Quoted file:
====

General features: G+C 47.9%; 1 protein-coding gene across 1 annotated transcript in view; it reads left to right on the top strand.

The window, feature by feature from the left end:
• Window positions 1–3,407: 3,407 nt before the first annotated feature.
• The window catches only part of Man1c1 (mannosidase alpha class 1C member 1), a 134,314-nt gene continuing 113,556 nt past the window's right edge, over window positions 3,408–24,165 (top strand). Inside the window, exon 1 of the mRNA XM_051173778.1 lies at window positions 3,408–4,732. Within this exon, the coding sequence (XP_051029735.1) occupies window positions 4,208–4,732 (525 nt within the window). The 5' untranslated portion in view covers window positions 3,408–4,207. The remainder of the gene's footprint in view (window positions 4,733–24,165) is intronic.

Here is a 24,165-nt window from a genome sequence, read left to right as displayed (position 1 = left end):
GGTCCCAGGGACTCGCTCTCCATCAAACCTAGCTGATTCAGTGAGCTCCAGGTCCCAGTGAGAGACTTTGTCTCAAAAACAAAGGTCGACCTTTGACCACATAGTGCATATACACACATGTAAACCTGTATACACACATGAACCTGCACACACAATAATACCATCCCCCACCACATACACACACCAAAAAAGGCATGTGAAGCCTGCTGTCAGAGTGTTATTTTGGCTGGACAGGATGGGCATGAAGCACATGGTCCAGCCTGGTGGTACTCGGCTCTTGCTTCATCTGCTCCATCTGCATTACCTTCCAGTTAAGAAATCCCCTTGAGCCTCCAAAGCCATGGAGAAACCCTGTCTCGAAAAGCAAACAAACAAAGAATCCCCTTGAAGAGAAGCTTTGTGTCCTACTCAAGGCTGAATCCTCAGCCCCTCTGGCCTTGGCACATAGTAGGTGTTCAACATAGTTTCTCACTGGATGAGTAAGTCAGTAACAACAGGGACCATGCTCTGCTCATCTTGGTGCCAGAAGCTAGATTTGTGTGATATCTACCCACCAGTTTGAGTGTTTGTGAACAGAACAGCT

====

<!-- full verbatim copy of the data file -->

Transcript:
General features: G+C 47.9%; 1 protein-coding gene across 1 annotated transcript in view; it reads left to right on the top strand.

The window, feature by feature from the left end:
• Window positions 1–3,407: 3,407 nt before the first annotated feature.
• The window catches only part of Man1c1 (mannosidase alpha class 1C member 1), a 134,314-nt gene continuing 113,556 nt past the window's right edge, over window positions 3,408–24,165 (top strand). Inside the window, exon 1 of the mRNA XM_051173778.1 lies at window positions 3,408–4,732. Within this exon, the coding sequence (XP_051029735.1) occupies window positions 4,208–4,732 (525 nt within the window). The 5' untranslated portion in view covers window positions 3,408–4,207. The remainder of the gene's footprint in view (window positions 4,733–24,165) is intronic.

Here is a 24,165-nt window from a genome sequence, read left to right as displayed (position 1 = left end):
GGTCCCAGGGACTCGCTCTCCATCAAACCTAGCTGATTCAGTGAGCTCCAGGTCCCAGTGAGAGACTTTGTCTCAAAAACAAAGGTCGACCTTTGACCACATAGTGCATATACACACATGTAAACCTGTATACACACATGAACCTGCACACACAATAATACCATCCCCCACCACATACACACACCAAAAAAGGCATGTGAAGCCTGCTGTCAGAGTGTTATTTTGGCTGGACAGGATGGGCATGAAGCACATGGTCCAGCCTGGTGGTACTCGGCTCTTGCTTCATCTGCTCCATCTGCATTACCTTCCAGTTAAGAAATCCCCTTGAGCCTCCAAAGCCATGGAGAAACCCTGTCTCGAAAAGCAAACAAACAAAGAATCCCCTTGAAGAGAAGCTTTGTGTCCTACTCAAGGCTGAATCCTCAGCCCCTCTGGCCTTGGCACATAGTAGGTGTTCAACATAGTTTCTCACTGGATGAGTAAGTCAGTAACAACAGGGACCATGCTCTGCTCATCTTGGTGCCAGAAGCTAGATTTGTGTGATATCTACCCACCAGTTTGAGTGTTTGTGAACAGAACAGCT